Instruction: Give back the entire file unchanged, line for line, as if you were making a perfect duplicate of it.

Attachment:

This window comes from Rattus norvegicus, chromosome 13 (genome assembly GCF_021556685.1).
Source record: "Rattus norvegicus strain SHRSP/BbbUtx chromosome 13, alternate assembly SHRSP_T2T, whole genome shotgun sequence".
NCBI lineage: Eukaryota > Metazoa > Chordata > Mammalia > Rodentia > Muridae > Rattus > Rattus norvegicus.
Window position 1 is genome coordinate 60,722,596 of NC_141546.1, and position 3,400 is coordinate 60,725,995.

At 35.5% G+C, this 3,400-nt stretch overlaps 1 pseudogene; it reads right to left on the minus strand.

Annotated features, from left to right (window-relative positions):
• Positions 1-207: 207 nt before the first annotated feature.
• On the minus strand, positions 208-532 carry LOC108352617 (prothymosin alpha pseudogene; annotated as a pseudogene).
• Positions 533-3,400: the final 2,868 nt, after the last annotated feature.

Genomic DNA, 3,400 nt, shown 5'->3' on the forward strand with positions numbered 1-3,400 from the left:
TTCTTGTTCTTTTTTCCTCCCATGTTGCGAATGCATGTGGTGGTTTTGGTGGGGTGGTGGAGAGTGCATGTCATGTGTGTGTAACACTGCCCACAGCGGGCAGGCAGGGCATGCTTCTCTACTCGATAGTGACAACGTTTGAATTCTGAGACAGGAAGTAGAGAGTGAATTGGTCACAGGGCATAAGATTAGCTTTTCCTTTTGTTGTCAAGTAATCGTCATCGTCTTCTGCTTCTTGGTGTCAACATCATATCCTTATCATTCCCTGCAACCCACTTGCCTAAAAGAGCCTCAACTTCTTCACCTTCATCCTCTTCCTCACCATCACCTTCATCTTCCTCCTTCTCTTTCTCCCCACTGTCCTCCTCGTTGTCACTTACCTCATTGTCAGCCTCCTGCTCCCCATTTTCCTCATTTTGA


This window comes from Rattus norvegicus, chromosome 13 (genome assembly GCF_021556685.1).
Source record: "Rattus norvegicus strain SHRSP/BbbUtx chromosome 13, alternate assembly SHRSP_T2T, whole genome shotgun sequence".
NCBI lineage: Eukaryota > Metazoa > Chordata > Mammalia > Rodentia > Muridae > Rattus > Rattus norvegicus.
Window position 1 is genome coordinate 60,722,596 of NC_141546.1, and position 3,400 is coordinate 60,725,995.

At 35.5% G+C, this 3,400-nt stretch overlaps 1 pseudogene; it reads right to left on the minus strand.

Annotated features, from left to right (window-relative positions):
• Positions 1-207: 207 nt before the first annotated feature.
• On the minus strand, positions 208-532 carry LOC108352617 (prothymosin alpha pseudogene; annotated as a pseudogene).
• Positions 533-3,400: the final 2,868 nt, after the last annotated feature.

Genomic DNA, 3,400 nt, shown 5'->3' on the forward strand with positions numbered 1-3,400 from the left:
TTCTTGTTCTTTTTTCCTCCCATGTTGCGAATGCATGTGGTGGTTTTGGTGGGGTGGTGGAGAGTGCATGTCATGTGTGTGTAACACTGCCCACAGCGGGCAGGCAGGGCATGCTTCTCTACTCGATAGTGACAACGTTTGAATTCTGAGACAGGAAGTAGAGAGTGAATTGGTCACAGGGCATAAGATTAGCTTTTCCTTTTGTTGTCAAGTAATCGTCATCGTCTTCTGCTTCTTGGTGTCAACATCATATCCTTATCATTCCCTGCAACCCACTTGCCTAAAAGAGCCTCAACTTCTTCACCTTCATCCTCTTCCTCACCATCACCTTCATCTTCCTCCTTCTCTTTCTCCCCACTGTCCTCCTCGTTGTCACTTACCTCATTGTCAGCCTCCTGCTCCCCATTTTCCTCATTTTGA